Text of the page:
Is it Pink Eye or Allergies?

While their causes are different, allergies related to the eye often have many of the same presenting symptoms as pink eye. For this reason, it can be very difficult to tell them apart. This is because at their core, all are a type of inflammation of the conjunctiva, the thin lining that covers the eyeball and the inside of the eyelid.

Although most of the signs and symptoms overlap, there are subtle differences that are key to identifying whether the conjunctivitis is caused by allergies or something more. The treatment varies depending on the cause, so it is important to be able to identify which type is at work. Let’s take a look into the different types.


Allergic Conjunctivitis:

This type of conjunctivitis is caused by patient allergies to environmental irritants such as dust, pet dander, weed and tree pollen, or molds. The eyes (usually both at the same time) may become red and itchy and will often burn. In combination with this, the patient often has other presenting allergy symptoms such as a runny nose or a notable increase in sneezing. A visit to the doctor for this type of conjunctivitis may result in a look underneath the eyelids to check for the presentation of papillae, small raised bumps that are indicative of allergies.

Allergic conjunctivitis is not contagious and there is no immediate cure for it. To minimize symptoms and discomfort, the patient can take an over-the-counter antihistamine such as Zyrtec or Allegra. Also, it’s a good idea for this patient to have allergy skin testing so that they can identify the cause of their irritation and do their best to avoid it in the future.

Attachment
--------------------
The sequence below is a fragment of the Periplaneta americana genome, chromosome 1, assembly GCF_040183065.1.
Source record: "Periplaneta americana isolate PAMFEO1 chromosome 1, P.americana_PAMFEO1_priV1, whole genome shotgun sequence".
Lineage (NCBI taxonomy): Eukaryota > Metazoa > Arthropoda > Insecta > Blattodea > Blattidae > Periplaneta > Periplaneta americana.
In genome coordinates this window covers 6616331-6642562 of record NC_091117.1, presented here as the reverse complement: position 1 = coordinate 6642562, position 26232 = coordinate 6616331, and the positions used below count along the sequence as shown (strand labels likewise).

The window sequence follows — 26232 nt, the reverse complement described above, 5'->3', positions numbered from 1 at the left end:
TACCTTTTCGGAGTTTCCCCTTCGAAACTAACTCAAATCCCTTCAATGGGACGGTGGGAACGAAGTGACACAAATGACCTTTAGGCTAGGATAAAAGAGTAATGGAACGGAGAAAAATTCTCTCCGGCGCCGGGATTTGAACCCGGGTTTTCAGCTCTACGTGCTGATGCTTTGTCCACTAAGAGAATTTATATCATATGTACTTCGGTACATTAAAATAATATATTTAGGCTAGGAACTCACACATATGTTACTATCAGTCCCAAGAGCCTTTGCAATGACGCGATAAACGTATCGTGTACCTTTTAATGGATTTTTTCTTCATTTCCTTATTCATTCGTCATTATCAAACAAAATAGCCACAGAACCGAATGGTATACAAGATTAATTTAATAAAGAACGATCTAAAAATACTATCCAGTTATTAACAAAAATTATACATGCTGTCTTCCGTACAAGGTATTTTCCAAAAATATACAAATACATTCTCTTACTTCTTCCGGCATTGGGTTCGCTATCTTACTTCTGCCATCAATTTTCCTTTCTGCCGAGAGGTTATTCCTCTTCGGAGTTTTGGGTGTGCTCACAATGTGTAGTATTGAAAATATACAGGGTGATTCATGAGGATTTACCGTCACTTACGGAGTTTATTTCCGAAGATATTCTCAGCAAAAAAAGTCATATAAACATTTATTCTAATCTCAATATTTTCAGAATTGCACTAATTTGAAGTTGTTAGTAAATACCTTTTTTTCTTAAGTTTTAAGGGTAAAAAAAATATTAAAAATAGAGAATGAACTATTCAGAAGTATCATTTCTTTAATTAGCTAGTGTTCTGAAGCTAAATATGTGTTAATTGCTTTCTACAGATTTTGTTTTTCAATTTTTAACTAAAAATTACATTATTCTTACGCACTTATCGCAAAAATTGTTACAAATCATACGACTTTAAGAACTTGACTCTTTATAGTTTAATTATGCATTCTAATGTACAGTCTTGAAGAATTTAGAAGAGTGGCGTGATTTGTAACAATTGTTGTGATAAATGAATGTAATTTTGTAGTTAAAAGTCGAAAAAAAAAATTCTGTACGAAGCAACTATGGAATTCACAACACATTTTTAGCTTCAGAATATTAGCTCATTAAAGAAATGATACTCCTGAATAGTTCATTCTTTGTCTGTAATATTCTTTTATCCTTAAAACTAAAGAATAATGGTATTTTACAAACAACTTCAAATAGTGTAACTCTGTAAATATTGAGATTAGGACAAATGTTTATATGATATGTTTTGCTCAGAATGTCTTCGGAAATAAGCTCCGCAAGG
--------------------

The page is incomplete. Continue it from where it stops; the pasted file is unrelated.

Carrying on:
Bacterial Conjunctivitis:

This type of inflammation is one form of pink eye and is less common than its viral counterpart. Commonly affecting only one eye at a time, bacterial conjunctivitis often presents with crusty yellow or green discharge that can cause the eyes to stick together after sleep. While the eye is usually very red, it is rarely itchy.

To treat this, doctors resort to antibiotics in the form of ointment or eye drops. If the infection is bad enough, oral antibiotics will also be prescribed to prevent the spread of the infection into the tear ducts. This type of infection is contagious and diligent hand-washing should be implemented until the symptoms are completely gone.


Viral Conjunctivitis:

This second form of pink eye is both extremely common and highly contagious. It is very hard to keep this infection from spreading from person to person as it’s transmitted as easily as a cold. In fact, this type of conjunctivitis is generally seen in combination with a cold and its accompanying symptoms. As far as the eyes, they will be red with discharge that is thin and watery in comparison to the crusty and purulent discharge that comes with a bacterial infection. It usually begins in one eye but easily travels to the other eye if it is accidently touched.

Typically there is no treatment for this type of pink eye aside from easing discomfort (i.e. applying a cold compress and artificial tears) and implementing frequent hand-washing to prevent it from spreading. It usually goes away within 1-2 weeks on its own. However, if the patient is rubbing the eye, bacteria can easily be introduced, causing the development of bacterial conjunctivitis that requires the use of an antibiotic.

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